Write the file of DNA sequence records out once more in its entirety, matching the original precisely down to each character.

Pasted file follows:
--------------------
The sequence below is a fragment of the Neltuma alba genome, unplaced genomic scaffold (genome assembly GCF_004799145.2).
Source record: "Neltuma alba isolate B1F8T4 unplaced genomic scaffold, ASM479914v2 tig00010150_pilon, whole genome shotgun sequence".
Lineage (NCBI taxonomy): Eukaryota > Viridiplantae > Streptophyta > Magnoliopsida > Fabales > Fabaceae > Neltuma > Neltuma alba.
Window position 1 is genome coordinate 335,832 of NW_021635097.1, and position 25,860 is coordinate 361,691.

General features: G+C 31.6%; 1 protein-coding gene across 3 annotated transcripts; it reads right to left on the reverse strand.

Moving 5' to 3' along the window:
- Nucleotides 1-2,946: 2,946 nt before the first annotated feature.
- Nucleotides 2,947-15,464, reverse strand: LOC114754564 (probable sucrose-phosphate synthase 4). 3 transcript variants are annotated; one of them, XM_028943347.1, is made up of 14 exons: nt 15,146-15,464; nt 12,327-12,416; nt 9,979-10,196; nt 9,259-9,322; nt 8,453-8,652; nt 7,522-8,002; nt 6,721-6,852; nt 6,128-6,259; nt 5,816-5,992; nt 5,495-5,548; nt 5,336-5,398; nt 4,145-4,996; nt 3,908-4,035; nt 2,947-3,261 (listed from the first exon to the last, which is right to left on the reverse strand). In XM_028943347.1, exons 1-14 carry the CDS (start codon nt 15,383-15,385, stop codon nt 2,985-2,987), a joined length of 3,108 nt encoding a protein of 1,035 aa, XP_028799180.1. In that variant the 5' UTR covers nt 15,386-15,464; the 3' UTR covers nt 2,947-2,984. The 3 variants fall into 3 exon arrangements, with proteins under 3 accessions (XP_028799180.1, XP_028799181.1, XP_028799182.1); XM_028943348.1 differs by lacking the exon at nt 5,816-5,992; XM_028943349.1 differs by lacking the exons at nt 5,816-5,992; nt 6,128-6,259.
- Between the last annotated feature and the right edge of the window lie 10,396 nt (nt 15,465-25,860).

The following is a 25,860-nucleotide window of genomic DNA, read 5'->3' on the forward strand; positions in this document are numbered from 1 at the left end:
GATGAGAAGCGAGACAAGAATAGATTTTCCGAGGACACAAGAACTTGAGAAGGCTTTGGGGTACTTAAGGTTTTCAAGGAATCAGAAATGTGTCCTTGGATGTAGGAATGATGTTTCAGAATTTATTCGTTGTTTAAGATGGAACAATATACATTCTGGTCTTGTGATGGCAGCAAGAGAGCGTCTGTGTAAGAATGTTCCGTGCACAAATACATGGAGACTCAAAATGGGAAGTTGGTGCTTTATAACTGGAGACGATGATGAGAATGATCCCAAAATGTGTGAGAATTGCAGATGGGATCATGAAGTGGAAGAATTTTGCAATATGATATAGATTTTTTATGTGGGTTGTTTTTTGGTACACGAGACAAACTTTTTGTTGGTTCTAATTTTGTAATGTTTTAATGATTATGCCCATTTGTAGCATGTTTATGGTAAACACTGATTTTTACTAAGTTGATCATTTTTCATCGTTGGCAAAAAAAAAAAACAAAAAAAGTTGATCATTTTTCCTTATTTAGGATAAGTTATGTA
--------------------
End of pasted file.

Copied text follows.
The sequence below is a fragment of the Neltuma alba genome, unplaced genomic scaffold (genome assembly GCF_004799145.2).
Source record: "Neltuma alba isolate B1F8T4 unplaced genomic scaffold, ASM479914v2 tig00010150_pilon, whole genome shotgun sequence".
Lineage (NCBI taxonomy): Eukaryota > Viridiplantae > Streptophyta > Magnoliopsida > Fabales > Fabaceae > Neltuma > Neltuma alba.
Window position 1 is genome coordinate 335,832 of NW_021635097.1, and position 25,860 is coordinate 361,691.

General features: G+C 31.6%; 1 protein-coding gene across 3 annotated transcripts; it reads right to left on the reverse strand.

Moving 5' to 3' along the window:
- Nucleotides 1-2,946: 2,946 nt before the first annotated feature.
- Nucleotides 2,947-15,464, reverse strand: LOC114754564 (probable sucrose-phosphate synthase 4). 3 transcript variants are annotated; one of them, XM_028943347.1, is made up of 14 exons: nt 15,146-15,464; nt 12,327-12,416; nt 9,979-10,196; nt 9,259-9,322; nt 8,453-8,652; nt 7,522-8,002; nt 6,721-6,852; nt 6,128-6,259; nt 5,816-5,992; nt 5,495-5,548; nt 5,336-5,398; nt 4,145-4,996; nt 3,908-4,035; nt 2,947-3,261 (listed from the first exon to the last, which is right to left on the reverse strand). In XM_028943347.1, exons 1-14 carry the CDS (start codon nt 15,383-15,385, stop codon nt 2,985-2,987), a joined length of 3,108 nt encoding a protein of 1,035 aa, XP_028799180.1. In that variant the 5' UTR covers nt 15,386-15,464; the 3' UTR covers nt 2,947-2,984. The 3 variants fall into 3 exon arrangements, with proteins under 3 accessions (XP_028799180.1, XP_028799181.1, XP_028799182.1); XM_028943348.1 differs by lacking the exon at nt 5,816-5,992; XM_028943349.1 differs by lacking the exons at nt 5,816-5,992; nt 6,128-6,259.
- Between the last annotated feature and the right edge of the window lie 10,396 nt (nt 15,465-25,860).

The following is a 25,860-nucleotide window of genomic DNA, read 5'->3' on the forward strand; positions in this document are numbered from 1 at the left end:
GATGAGAAGCGAGACAAGAATAGATTTTCCGAGGACACAAGAACTTGAGAAGGCTTTGGGGTACTTAAGGTTTTCAAGGAATCAGAAATGTGTCCTTGGATGTAGGAATGATGTTTCAGAATTTATTCGTTGTTTAAGATGGAACAATATACATTCTGGTCTTGTGATGGCAGCAAGAGAGCGTCTGTGTAAGAATGTTCCGTGCACAAATACATGGAGACTCAAAATGGGAAGTTGGTGCTTTATAACTGGAGACGATGATGAGAATGATCCCAAAATGTGTGAGAATTGCAGATGGGATCATGAAGTGGAAGAATTTTGCAATATGATATAGATTTTTTATGTGGGTTGTTTTTTGGTACACGAGACAAACTTTTTGTTGGTTCTAATTTTGTAATGTTTTAATGATTATGCCCATTTGTAGCATGTTTATGGTAAACACTGATTTTTACTAAGTTGATCATTTTTCATCGTTGGCAAAAAAAAAAAACAAAAAAAGTTGATCATTTTTCCTTATTTAGGATAAGTTATGTA